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Old 05-16-2007, 09:23 AM   #1
clutchcargo
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Default The EJ20 Turbo Choice thread - Comp maps, CFM flow ratings.

I've been looking at my turbo options for my next phase, and have spent a bit of time looking at the flow characteristics of the EJ207, as well as a range of different turbo compressor maps. This is a relatively basic analysis, but I thought I'd share my findings anyway (and by all means let me know if something doesn't sit right or you want me to add a map).

Currently I'm running an AUDM 2005 STi, maxing out the VF35 (205kw/275hp@19psi at the wheels on the STi dyno here in Melbourne), but am looking for about 330hp at the wheels.

These results really helped me understand which turbo I wanted to go with. Some turbo vendors provide a flow rating, or CFM (Cubic Feet per minute) which provides you with a bit of a guide as to how much a turbo can push. However usually this rating is at the peak efficiency of the turbo, so it doesn't translate in any real way to how a turbo will respond to your setup.

So I decided to map out the EJ20 CFM at varying boost amounts and RPM, so I could plot this flow right on top of the turbo maps and get a sense of which turbos would be best suited to me, and there were some interesting results!

To start with, the CFM Engine flow rate is (cid x rpm x 0.5 x VE) / 1728
CID = Cubic inches of displacement (In a 2ltr this is 122.05)
RPM = Obvious really
0.5 = This is a four stroke so we need to halve
VE = Volumetric Efficiency. The EJ20 is regarded at about 85% however when you flow heads etc this can be as much as 90%
1728 = Number of cubic inches in 1 cubic foot

Once I plugged these numbers into a spreadsheet, I ended up with the following table, this shows at various RPM and boost settings what CFM the 2ltr outputs. Note that Pressure ratio 1 is atmospheric pressure or 0psi, 1 bar is actually PR2 (or two atmospheres of pressure, aka 14.7psi).



Next I set up a graph showing the CFM range for each boost setting and RPM range. So assuming I can boost to PR2.0 (14.7PSI) at 3000 rpm, the EJ20 will output 180CFM@3000RPM and 480CFM@8000RPM, but at 20PSI the EJ20 will output 288CFM@4000RPM and 576CFM@8000RPM! You can start to see why guys run strengthened internals to run bigger boost and higher redlines, and do head flow mods to increase their VE rating!



So how does that make my life easier choosing a turbo? Simple! I first decide on a prefered boost level and rev limit (19-20psi and 8000rpm). Then I plotted my RPMs/boost on the flow map. I also plotted 14.7psi for comparison. The numbers here are RPM values. So at 20psi, at 5500RPM, there is 400CFM of flow.




Next I got a series of turbo compressor maps and overlaid them on a common scale. Where some turbo providers give measurements in CFM, others do it in lb/min, so to convert back (assuming you're at sea-level) you just divide by 0.8.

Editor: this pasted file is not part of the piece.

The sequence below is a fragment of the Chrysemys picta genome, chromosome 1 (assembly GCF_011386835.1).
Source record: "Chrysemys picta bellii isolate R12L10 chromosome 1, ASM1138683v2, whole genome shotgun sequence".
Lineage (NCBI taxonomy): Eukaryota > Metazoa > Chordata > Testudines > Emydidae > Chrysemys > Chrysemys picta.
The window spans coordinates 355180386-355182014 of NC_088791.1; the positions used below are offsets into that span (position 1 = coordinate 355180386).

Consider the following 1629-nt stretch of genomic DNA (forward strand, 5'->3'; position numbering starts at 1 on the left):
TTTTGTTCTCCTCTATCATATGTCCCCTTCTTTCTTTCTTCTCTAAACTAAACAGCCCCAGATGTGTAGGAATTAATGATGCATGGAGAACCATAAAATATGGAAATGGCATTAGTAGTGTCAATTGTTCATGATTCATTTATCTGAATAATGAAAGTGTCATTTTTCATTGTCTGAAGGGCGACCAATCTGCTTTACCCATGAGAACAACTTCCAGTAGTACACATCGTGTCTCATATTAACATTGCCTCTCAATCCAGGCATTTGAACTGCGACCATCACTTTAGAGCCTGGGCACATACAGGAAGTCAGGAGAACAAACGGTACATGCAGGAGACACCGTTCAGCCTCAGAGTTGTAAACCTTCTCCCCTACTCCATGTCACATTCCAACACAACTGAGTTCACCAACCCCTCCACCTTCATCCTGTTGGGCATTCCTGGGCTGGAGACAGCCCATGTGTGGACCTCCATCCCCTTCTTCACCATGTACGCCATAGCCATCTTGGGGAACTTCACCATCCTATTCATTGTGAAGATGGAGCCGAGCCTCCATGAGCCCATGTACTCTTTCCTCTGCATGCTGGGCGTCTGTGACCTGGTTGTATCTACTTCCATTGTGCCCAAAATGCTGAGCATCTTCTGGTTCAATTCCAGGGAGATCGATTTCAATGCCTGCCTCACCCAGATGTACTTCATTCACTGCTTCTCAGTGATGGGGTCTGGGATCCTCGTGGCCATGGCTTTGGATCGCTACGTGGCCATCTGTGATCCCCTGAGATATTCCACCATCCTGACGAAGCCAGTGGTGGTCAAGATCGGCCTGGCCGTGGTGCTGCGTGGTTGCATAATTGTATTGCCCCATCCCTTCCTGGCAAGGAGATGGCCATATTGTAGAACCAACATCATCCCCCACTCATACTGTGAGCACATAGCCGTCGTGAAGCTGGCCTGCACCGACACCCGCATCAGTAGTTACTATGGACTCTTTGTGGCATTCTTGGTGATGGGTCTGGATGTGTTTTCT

e.g. 45lb/m / .08 is 562 CFM

So, to choose my turbo, all I had to do was consider where in the rev range I'd be doing most of my driving, and find the turbo compressor map that matched my 20psi plotline! The answer, luckily for me given I'd already bought one, was the Garret GT2871R, otherwise known as the AVO400L which I picked up for a great price (about the same as a TD05).

What do flow mods do here?? Well they allow the turbo to spool quicker, and for the exhaust to rid the system of back pressure. Therefore again if I have a more restricted flow my boost plot would come on later, and in the top end it would fall away faster.

You want to avoid choosing a turbo where your boost plot line is going to run to the left of the surge line, in this case (i.e. assuming a high-flow set-up) you're going to see compressor surge (which I currently suffer with in higher gears with the VF35). Note that my assumptions on boost plot are based on my VF35 spool characteristics, the GT40 wouldn't likely see 20psi till much later, so conversely you want to avoid a turbo that's too large for your CFM output.

I've included that plot below, as well as a TD04 (its out of its peak efficiency even at 14.7PS, but is still at 76% at 20psi!), 400s, TD05-16G/GTPS02 (great wrx upgrade IMO), PE1820, TD06-20G, and for a laugh a GT40. More comparisons below:















Next up I'd like to find a VF30/35/34/39 which are a PITA to find, and show them up against the TD/GT variants.
Ben.
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Last edited by clutchcargo; 05-17-2007 at 09:10 PM.
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Old 05-16-2007, 09:23 AM   #2
clutchcargo
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New Plots:

APS SR40


APS SR50


TD05-18G
Poster, please send me original map.

VF23


VF22



Comparisons: